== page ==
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Linear Algebra
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1 Linear Equations and Matrices.- 1.1 Systems of linear equations.- 1.2 Gaussian elimination.- 1.3 Sums and scalar multiplications of matrices.- 1.4 Products of matrices.- 1.5 Block matrices.- 1.6 Inverse matrices.- 1.7 Elementary matrices and finding A?1.- 1.8 LDU factorization.- 1.9 Applications.- 1.9.1 Cryptography.- 1.9.2 Electrical network.- 1.9.3 Leontief model.- 1.10 Exercises.- 2 Determinants.- 2.1 Basic properties of the determinant.- 2.2 Existence and uniqueness of the determinant.- 2.3 Cofactor expansion.- 2.4 Cramer's rule.- 2.5 Applications.- 2.5.1 Miscellaneous examples for determinants.- 2.5.2 Area and volume.- 2.6 Exercises.- 3 Vector Spaces.- 3.1 The n-space ?n and vector spaces.- 3.2 Subspaces.- 3.3 Bases.- 3.4 Dimensions.- 3.5 Row and column spaces.- 3.6 Rank and nullity.- 3.7 Bases for subspaces.- 3.8 Invertibility.- 3.9 Applications.- 3.9.1 Interpolation.- 3.9.2 The Wronskian.- 3.10 Exercises>.- 4 Linear Transformations.- 4.1 Basic propertiesof linear transformations.- 4.2 Invertiblelinear transformations.- 4.3 Matrices of linear transformations.- 4.4 Vector spaces of linear transformations.- 4.5 Change of bases.- 4.6 Similarity.- 4.7. Applications.- 4.7.1 Dual spaces and adjoint.- 4.7.2 Computer graphics.- 4.8 Exercises.- 5 Inner Product Spaces.- 5.1 Dot products and inner products.- 5.2 The lengths and angles of vectors.- 5.3 Matrix representations of inner products.- 5.4 Gram-Schmidt orthogonalization.- 5.5 Projections.- 5.6 Orthogonal projections.- 5.7 Relations of fundamental subspaces.- 5.8 Orthogonal matrices and isometries.- 5.9 Applications.- 5.9.1 Least squares solutions.- 5.9.2 Polynomial approximations 186.- 5.9.3 Orthogonalprojectionmatrices.- 5.10 Exercises.- 6 Diagonalization.- 6.1 Eigenvalues and eigenvectors.- 6.2 Diagonalization of matrices.- 6.3 Applications.- 6.3.1 Linear recurrence relations.- 6.3.2 Linear difference equations.- 6.3.3 Linear differential equations I.- 6.4 Exponential matrices.- 6.5 Applications continued.- 6.5.1 Linear differential equations II.- 6.6 Diagonalization of linear transformations.- 6.7 Exercises.- 7 Complex Vector Spaces.- 7.1 The n-space ?n and complex vector spaces.- 7.2 Hermitian and unitary matrices.- 7.3 Unitarily diagonalizable matrices.- 7.4 Normal matrices.- 7.5 Application.- 7.5.1 The spectral theorem.- 7.6 Exercises.- 8 Jordan Canonical Forms.- 8.1 Basic properties of Jordan canonical forms.- 8.2 Generalized eigenvectors.- 8.3 The power Ak and the exponential eA.- 8.4 Cayley-Hamilton theorem.- 8.5 The minimal polynomial of a matrix>.- 8.6 Applications.- 8.6.1 The power matrix Ak again.- 8.6.2 The exponential matrix eA again.- 8.6.3 Linear difference equations again.- 8.6.4 Linear differential equations again.- 8.7 Exercises.- 9 Quadratic Forms.- 9.1 Basic properties of quadratic forms.- 9.2 Diagonalization of quadratic forms.- 9.3 A classification of level surfaces.- 9.4 Characterizations of definite forms.- 9.5 Congruence relation.- 9.6 Bilinear and Hermitian forms.- 9.7 Diagonalization of bilinear or Hermitian forms.- 9.8 Applications.- 9.8.1 Extrema of real-valued functions on ?n.- 9.8.2 Constrained quadratic optimization.- 9.9 Exercises.- Selected Answers and Hints.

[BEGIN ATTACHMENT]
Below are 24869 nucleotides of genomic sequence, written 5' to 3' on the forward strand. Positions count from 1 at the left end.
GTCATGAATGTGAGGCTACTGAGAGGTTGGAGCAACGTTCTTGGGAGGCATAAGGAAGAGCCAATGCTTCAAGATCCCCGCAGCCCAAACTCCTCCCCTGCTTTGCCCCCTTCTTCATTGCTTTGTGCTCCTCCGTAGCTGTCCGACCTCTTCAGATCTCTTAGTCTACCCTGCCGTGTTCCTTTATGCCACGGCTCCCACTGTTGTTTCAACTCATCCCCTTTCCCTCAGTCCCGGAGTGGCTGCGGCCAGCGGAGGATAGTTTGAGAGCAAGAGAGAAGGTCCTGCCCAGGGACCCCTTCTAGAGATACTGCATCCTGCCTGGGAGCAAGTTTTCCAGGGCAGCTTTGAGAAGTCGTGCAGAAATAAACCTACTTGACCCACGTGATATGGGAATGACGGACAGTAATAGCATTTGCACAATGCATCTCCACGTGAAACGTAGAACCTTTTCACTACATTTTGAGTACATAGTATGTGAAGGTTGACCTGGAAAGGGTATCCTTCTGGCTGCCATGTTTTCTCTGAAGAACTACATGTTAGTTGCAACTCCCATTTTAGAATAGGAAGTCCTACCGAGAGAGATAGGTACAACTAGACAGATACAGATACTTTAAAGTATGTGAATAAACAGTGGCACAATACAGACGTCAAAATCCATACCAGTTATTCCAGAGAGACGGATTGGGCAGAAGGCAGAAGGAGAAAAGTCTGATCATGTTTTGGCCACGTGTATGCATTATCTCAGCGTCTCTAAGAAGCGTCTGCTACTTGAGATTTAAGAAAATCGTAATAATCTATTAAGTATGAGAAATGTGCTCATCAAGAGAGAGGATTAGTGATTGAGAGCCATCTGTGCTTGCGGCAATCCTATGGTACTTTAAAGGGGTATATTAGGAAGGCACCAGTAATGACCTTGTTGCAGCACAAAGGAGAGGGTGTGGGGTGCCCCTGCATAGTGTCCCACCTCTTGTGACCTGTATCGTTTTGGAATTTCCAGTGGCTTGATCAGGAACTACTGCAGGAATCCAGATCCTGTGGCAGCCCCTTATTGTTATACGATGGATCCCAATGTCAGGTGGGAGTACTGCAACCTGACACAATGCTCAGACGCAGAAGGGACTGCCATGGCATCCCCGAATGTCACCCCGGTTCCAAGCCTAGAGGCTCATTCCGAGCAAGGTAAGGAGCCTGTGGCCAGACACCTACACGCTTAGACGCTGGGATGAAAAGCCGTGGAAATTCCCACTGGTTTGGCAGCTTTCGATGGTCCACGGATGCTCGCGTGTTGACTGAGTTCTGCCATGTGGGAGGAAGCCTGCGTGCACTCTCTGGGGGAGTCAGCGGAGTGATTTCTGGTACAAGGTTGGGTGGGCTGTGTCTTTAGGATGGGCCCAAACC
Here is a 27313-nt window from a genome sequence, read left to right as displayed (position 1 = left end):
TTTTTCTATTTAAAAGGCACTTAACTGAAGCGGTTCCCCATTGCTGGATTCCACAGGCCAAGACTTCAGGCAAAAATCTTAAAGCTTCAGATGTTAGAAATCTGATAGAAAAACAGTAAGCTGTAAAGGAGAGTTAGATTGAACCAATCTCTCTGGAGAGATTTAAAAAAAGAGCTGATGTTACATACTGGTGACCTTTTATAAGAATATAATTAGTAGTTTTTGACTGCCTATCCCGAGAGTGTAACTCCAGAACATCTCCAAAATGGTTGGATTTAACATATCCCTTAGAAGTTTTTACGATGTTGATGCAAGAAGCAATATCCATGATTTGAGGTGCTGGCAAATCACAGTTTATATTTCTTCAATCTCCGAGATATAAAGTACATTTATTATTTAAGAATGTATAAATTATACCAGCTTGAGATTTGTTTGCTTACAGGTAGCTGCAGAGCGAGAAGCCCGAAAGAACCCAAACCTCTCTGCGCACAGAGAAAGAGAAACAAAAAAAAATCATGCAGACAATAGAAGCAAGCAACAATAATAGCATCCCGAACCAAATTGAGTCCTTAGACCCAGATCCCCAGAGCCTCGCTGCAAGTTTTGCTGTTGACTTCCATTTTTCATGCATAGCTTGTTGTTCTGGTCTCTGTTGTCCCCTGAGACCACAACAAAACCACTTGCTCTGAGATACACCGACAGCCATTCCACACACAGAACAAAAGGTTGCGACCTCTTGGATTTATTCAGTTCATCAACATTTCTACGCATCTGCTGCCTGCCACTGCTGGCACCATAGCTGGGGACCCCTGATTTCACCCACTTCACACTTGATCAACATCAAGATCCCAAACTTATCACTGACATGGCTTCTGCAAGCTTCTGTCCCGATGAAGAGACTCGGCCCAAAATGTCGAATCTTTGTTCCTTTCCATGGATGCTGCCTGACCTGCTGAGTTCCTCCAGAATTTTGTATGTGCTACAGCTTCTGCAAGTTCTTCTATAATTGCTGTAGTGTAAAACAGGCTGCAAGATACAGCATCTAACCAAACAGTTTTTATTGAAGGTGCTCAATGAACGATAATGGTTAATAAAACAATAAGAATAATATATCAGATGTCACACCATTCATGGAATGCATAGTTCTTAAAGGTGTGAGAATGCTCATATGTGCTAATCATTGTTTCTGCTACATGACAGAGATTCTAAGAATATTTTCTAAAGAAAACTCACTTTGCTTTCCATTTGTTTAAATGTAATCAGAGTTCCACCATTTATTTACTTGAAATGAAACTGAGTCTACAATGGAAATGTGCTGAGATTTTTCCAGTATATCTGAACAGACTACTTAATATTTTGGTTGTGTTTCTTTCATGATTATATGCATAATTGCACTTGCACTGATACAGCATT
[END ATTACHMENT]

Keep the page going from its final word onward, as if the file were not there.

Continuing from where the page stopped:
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From the reviews: "This is a standard book on Linear Algebra for science and engineering students. It covers the usual topics, including the Jordan canonical form, a topic that is omitted in many recent books at this level. The book reminded me of Strang's Linear Algebra and its Applications... Like Strang, the authors discuss linear difference and differential equations at some length, which should be useful to students in applied sciences. Unlike Strang, however, Kwak and Hong follow a more traditional line of presentation, with numbered definitions, lemmas, theorems, and examples. This may make it easier for the student to use the book as a reference. The exposition is clear but the style is not as chatty as Strang's. In summary, the book can be safely used as the basis for a course on Linear Algebra for the intended audience." --MAA Reviews "The emphasis is on computational skills along with mathematical abstractions; basic concepts are introduced by means of matrices and the solution of systems of linear equations. Many illustrative examples are given and all the usual advanced topics are treated ! The second edition has been substantially revised and new sections have been added." (ZENTRALBLATT MATH) "As linear algebra is one of the most important subjects in the study of science and engineering because of widespread applications in social or natural science, computer science, physics, or economics this book covers one of the most useful courses in undergraduate mathematics, providing essential tooks for industrial scientists... The primary purpose of the book is to give a careful presentation of the basic concepts of linear algebra as a coherent part of mathematics, and to illustrate its power and utility through applications of other disciplines. ---Educational Book Review